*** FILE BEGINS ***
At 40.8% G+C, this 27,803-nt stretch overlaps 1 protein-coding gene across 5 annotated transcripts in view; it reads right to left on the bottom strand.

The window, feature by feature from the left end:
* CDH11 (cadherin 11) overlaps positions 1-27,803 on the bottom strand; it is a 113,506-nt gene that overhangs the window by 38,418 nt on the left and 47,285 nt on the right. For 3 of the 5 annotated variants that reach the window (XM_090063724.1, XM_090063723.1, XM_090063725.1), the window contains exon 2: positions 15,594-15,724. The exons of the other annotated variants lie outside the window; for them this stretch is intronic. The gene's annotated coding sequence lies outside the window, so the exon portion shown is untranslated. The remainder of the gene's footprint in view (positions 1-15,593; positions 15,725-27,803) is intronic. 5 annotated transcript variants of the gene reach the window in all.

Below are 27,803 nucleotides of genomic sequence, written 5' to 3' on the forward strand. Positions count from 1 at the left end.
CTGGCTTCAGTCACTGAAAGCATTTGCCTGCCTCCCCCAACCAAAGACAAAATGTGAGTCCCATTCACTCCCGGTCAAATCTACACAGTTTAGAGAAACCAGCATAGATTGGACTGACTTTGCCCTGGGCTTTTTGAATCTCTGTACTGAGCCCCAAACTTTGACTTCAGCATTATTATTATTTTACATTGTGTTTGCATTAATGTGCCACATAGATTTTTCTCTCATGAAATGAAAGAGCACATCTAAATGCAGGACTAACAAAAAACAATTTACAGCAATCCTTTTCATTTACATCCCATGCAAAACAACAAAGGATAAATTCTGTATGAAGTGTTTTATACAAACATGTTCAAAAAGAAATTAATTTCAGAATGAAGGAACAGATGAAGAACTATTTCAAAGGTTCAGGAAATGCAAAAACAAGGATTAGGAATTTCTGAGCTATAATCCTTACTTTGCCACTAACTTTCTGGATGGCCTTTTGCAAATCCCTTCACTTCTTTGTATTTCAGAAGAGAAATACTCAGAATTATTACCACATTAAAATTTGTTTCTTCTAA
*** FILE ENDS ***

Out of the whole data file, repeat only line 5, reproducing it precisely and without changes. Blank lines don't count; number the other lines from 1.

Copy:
CTGGCTTCAGTCACTGAAAGCATTTGCCTGCCTCCCCCAACCAAAGACAAAATGTGAGTCCCATTCACTCCCGGTCAAATCTACACAGTTTAGAGAAACCAGCATAGATTGGACTGACTTTGCCCTGGGCTTTTTGAATCTCTGTACTGAGCCCCAAACTTTGACTTCAGCATTATTATTATTTTACATTGTGTTTGCATTAATGTGCCACATAGATTTTTCTCTCATGAAATGAAAGAGCACATCTAAATGCAGGACTAACAAAAAACAATTTACAGCAATCCTTTTCATTTACATCCCATGCAAAACAACAAAGGATAAATTCTGTATGAAGTGTTTTATACAAACATGTTCAAAAAGAAATTAATTTCAGAATGAAGGAACAGATGAAGAACTATTTCAAAGGTTCAGGAAATGCAAAAACAAGGATTAGGAATTTCTGAGCTATAATCCTTACTTTGCCACTAACTTTCTGGATGGCCTTTTGCAAATCCCTTCACTTCTTTGTATTTCAGAAGAGAAATACTCAGAATTATTACCACATTAAAATTTGTTTCTTCTAA